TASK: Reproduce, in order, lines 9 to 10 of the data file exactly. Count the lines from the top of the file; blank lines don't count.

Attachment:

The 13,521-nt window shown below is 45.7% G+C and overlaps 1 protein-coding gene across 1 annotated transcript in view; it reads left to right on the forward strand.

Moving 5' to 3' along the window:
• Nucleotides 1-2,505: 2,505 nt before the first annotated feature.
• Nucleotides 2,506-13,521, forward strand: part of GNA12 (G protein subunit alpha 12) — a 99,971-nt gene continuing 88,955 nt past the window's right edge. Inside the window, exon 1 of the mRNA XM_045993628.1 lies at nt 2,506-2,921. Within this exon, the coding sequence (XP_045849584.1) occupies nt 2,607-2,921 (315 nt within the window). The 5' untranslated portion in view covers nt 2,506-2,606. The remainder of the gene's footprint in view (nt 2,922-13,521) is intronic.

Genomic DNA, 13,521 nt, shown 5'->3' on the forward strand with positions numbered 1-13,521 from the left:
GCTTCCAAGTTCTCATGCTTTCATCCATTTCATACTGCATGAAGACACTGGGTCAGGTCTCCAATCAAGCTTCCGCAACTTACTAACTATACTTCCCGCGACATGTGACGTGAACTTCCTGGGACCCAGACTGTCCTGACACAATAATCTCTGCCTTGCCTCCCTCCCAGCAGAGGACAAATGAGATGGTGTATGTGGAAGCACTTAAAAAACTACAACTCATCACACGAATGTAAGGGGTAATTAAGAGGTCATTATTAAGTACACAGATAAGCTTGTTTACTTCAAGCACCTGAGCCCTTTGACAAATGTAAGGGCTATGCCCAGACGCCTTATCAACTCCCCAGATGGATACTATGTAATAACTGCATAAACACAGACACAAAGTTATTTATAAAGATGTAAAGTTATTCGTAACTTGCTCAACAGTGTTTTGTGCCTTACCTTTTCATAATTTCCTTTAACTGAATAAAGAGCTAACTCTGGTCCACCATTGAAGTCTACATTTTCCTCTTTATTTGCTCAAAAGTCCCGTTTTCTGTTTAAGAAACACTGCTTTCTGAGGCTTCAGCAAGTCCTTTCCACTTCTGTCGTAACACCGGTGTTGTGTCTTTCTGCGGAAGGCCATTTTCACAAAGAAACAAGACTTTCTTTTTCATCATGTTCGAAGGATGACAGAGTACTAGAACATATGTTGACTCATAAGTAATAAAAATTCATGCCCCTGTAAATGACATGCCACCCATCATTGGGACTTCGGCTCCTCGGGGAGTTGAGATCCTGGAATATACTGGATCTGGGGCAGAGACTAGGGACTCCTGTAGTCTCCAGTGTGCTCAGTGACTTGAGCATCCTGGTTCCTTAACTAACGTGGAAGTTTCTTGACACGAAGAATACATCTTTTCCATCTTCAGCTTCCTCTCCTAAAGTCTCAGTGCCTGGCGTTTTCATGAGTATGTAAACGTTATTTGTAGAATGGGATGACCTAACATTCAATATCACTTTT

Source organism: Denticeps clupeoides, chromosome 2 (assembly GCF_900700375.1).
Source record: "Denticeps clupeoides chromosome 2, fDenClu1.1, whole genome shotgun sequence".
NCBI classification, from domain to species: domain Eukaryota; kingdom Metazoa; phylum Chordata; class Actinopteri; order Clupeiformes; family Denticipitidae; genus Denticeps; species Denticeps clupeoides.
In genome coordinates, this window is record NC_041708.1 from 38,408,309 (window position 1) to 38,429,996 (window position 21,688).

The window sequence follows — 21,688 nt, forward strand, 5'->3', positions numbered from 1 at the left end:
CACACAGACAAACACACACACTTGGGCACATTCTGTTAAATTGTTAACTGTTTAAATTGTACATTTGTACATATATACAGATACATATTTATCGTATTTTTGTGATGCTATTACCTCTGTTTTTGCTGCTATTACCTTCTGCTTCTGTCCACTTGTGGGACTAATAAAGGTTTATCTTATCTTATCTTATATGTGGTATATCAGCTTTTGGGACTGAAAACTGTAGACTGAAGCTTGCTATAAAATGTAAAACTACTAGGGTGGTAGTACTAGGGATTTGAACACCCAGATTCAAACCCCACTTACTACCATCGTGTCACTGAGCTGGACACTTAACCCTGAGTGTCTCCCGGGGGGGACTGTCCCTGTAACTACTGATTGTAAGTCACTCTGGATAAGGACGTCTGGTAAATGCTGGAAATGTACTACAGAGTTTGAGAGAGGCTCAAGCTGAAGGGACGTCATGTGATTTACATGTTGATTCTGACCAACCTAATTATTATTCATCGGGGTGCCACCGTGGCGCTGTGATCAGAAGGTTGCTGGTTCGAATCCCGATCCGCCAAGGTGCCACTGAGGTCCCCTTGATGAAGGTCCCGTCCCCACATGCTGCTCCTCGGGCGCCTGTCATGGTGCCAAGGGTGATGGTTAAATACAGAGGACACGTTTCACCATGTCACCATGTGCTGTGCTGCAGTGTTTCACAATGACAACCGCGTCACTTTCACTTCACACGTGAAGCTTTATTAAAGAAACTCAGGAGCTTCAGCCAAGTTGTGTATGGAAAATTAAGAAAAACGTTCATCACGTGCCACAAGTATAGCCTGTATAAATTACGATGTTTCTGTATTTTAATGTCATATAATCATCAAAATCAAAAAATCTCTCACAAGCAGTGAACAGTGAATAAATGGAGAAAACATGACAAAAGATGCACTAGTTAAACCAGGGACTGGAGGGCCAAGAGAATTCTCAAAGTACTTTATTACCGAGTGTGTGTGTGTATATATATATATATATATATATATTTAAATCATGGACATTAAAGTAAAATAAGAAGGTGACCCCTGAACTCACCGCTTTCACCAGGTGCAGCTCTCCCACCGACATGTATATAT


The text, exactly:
NCBI classification, from domain to species: domain Eukaryota; kingdom Metazoa; phylum Chordata; class Actinopteri; order Clupeiformes; family Denticipitidae; genus Denticeps; species Denticeps clupeoides.
In genome coordinates, this window is record NC_041708.1 from 38,408,309 (window position 1) to 38,429,996 (window position 21,688).